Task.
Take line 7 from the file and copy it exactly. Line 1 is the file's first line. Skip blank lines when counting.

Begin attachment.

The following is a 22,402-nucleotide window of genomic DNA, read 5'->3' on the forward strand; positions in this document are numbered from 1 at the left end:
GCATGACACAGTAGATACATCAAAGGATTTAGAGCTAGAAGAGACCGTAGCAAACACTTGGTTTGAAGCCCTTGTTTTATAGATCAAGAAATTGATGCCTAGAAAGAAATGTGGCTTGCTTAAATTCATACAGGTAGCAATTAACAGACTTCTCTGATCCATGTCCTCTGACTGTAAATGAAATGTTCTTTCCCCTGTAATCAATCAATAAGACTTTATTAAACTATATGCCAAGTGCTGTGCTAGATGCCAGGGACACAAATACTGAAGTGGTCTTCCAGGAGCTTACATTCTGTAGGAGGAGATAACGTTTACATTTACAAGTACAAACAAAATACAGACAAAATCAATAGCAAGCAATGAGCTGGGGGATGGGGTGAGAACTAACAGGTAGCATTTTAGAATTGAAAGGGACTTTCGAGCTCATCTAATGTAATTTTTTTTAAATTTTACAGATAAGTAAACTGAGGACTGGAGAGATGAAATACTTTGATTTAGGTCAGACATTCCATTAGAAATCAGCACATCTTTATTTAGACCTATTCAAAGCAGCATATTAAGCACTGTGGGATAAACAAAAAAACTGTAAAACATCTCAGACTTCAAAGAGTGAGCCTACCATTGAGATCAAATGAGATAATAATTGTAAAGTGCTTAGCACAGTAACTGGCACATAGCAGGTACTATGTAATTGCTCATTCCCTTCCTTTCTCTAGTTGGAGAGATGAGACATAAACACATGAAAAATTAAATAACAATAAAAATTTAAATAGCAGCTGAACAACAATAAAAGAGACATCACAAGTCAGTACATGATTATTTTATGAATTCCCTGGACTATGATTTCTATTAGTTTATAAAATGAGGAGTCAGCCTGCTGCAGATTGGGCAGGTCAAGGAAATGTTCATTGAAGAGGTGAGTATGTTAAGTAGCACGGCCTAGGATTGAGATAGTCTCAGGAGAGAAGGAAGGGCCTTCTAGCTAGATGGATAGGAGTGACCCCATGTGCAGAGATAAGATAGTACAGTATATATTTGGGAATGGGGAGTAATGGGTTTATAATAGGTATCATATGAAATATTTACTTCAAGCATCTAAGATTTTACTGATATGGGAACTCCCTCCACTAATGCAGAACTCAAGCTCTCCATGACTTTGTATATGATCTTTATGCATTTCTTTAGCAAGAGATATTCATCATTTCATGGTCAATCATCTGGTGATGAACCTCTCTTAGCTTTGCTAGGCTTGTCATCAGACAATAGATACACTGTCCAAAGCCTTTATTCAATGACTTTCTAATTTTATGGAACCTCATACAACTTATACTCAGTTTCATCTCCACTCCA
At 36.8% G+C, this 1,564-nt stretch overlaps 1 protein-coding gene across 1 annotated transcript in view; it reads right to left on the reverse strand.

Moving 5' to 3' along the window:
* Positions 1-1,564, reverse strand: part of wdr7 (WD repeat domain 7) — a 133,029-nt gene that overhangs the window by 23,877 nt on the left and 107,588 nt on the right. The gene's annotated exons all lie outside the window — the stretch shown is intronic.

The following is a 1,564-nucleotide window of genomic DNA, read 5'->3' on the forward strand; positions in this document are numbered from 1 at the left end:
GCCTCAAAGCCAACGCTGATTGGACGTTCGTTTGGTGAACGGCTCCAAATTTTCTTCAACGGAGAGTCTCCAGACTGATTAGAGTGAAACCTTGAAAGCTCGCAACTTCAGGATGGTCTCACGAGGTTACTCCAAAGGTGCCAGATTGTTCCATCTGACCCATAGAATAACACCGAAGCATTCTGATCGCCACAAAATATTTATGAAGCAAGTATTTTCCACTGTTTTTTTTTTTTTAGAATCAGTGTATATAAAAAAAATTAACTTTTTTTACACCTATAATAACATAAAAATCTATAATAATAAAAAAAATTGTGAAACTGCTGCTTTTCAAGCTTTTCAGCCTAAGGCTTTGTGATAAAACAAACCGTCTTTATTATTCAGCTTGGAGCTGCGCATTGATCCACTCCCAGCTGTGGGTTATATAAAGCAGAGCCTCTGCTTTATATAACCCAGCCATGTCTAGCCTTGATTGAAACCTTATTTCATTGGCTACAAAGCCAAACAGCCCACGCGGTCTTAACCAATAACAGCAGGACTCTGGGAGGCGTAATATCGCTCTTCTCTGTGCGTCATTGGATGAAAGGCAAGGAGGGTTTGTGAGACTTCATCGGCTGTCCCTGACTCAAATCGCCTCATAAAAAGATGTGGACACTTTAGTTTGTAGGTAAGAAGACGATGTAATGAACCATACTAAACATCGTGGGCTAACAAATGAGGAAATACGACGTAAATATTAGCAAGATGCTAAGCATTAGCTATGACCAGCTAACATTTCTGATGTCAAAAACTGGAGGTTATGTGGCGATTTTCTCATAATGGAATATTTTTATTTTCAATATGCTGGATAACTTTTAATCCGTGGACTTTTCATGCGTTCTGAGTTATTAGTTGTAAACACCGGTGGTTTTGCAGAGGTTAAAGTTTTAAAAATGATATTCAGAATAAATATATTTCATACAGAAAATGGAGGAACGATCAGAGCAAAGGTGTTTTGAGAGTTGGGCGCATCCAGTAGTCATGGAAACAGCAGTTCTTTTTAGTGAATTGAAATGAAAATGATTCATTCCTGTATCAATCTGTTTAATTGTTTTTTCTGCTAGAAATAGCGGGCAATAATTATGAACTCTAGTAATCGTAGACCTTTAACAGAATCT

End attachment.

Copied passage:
GCCTCAAAGCCAACGCTGATTGGACGTTCGTTTGGTGAACGGCTCCAAATTTTCTTCAACGGAGAGTCTCCAGACTGATTAGAGTGAAACCTTGAAAGCTCGCAACTTCAGGATGGTCTCACGAGGTTACTCCAAAGGTGCCAGATTGTTCCATCTGACCCATAGAATAACACCGAAGCATTCTGATCGCCACAAAATATTTATGAAGCAAGTATTTTCCACTGTTTTTTTTTTTTTAGAATCAGTGTATATAAAAAAAATTAACTTTTTTTACACCTATAATAACATAAAAATCTATAATAATAAAAAAAATTGTGAAACTGCTGCTTTTCAAGCTTTTCAGCCTAAGGCTTTGTGATAAAACAAACCGTCTTTATTATTCAGCTTGGAGCTGCGCATTGATCCACTCCCAGCTGTGGGTTATATAAAGCAGAGCCTCTGCTTTATATAACCCAGCCATGTCTAGCCTTGATTGAAACCTTATTTCATTGGCTACAAAGCCAAACAGCCCACGCGGTCTTAACCAATAACAGCAGGACTCTGGGAGGCGTAATATCGCTCTTCTCTGTGCGTCATTGGATGAAAGGCAAGGAGGGTTTGTGAGACTTCATCGGCTGTCCCTGACTCAAATCGCCTCATAAAAAGATGTGGACACTTTAGTTTGTAGGTAAGAAGACGATGTAATGAACCATACTAAACATCGTGGGCTAACAAATGAGGAAATACGACGTAAATATTAGCAAGATGCTAAGCATTAGCTATGACCAGCTAACATTTCTGATGTCAAAAACTGGAGGTTATGTGGCGATTTTCTCATAATGGAATATTTTTATTTTCAATATGCTGGATAACTTTTAATCCGTGGACTTTTCATGCGTTCTGAGTTATTAGTTGTAAACACCGGTGGTTTTGCAGAGGTTAAAGTTTTAAAAATGATATTCAGAATAAATATATTTCATACAGAAAATGGAGGAACGATCAGAGCAAAGGTGTTTTGAGAGTTGGGCGCATCCAGTAGTCATGGAAACAGCAGTTCTTTTTAGTGAATTGAAATGAAAATGATTCATTCCTGTATCAATCTGTTTAATTGTTTTTTCTGCTAGAAATAGCGGGCAATAATTATGAACTCTAGTAATCGTAGACCTTTAACAGAATCT